He said local Sherpa guides could collect and deliver trash to base camp instead of returning empty-handed from acclimatisation ascents to set up tents for foreign climbers on the mountain.
"Ultimately, the success of the regulation will depend on how strictly officials monitor its progress," he said.
Although expeditions currently have to fork out a $4,000 deposit, refunded once they show they have brought back everything they took up the mountain, enforcement has been a problem.
"Our earlier efforts have not been very effective. This time, if climbers don't bring back garbage, we will take legal action and penalize them," tourism official Burlakoti said.
The government is also considering plans to build toilets at base camp, where the shifting ice means structures are at risk of falling down.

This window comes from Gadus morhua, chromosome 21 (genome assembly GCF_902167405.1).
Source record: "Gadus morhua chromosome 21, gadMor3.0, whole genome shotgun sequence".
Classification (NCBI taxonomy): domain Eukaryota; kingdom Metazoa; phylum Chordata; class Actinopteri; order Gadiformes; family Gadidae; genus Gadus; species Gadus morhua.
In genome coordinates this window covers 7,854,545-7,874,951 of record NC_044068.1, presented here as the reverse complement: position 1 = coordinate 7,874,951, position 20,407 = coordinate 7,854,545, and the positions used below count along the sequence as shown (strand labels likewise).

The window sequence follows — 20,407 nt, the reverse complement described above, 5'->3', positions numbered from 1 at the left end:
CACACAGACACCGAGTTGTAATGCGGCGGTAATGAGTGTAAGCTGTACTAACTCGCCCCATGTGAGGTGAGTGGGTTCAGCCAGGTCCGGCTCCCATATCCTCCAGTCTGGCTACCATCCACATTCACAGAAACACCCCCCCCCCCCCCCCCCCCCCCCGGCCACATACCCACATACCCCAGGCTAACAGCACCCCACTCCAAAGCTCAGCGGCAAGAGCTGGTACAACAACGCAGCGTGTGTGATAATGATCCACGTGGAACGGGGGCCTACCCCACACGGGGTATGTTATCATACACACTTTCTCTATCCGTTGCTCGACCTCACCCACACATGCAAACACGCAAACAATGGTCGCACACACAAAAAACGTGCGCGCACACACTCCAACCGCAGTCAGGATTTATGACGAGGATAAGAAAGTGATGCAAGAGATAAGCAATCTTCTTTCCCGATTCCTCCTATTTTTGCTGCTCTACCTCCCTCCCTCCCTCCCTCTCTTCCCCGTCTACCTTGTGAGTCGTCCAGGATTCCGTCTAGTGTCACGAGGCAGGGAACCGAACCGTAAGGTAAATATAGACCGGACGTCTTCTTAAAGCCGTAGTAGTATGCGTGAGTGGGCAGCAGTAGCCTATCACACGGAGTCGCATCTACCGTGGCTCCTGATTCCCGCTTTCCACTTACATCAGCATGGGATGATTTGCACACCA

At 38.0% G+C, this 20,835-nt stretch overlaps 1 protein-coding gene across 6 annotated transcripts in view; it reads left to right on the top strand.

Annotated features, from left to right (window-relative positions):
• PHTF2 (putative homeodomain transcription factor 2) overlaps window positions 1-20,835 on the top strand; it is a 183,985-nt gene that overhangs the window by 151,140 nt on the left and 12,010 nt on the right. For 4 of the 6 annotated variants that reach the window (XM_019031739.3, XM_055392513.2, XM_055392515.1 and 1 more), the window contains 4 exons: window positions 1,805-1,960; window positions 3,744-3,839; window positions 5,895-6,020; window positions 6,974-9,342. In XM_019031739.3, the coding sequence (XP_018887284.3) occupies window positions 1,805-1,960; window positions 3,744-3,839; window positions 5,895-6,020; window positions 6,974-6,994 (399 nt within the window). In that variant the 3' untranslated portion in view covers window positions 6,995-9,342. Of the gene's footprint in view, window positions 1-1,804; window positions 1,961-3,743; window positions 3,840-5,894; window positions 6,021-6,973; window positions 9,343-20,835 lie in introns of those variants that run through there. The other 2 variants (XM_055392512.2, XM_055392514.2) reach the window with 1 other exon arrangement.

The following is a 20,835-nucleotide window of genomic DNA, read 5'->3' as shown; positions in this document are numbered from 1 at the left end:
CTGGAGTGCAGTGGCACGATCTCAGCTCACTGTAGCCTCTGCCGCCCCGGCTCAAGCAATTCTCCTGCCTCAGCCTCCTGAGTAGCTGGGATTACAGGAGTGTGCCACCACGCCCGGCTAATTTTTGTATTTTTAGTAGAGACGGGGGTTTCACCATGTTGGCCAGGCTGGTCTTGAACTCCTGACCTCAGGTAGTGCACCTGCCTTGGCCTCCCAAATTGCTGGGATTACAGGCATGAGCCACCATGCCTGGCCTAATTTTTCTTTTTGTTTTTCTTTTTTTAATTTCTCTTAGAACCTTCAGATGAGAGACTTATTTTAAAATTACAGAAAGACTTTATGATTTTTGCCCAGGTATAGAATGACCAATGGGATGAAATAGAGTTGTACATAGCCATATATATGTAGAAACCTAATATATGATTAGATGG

In an overhaul of security on the mountain, soldiers and police will be stationed at the new office at base camp so climbers can approach them with any problems, officials said last month.
Environmental and climbing groups have long sought to focus attention on the mess left behind by expeditions while clean-up projects have also been organized.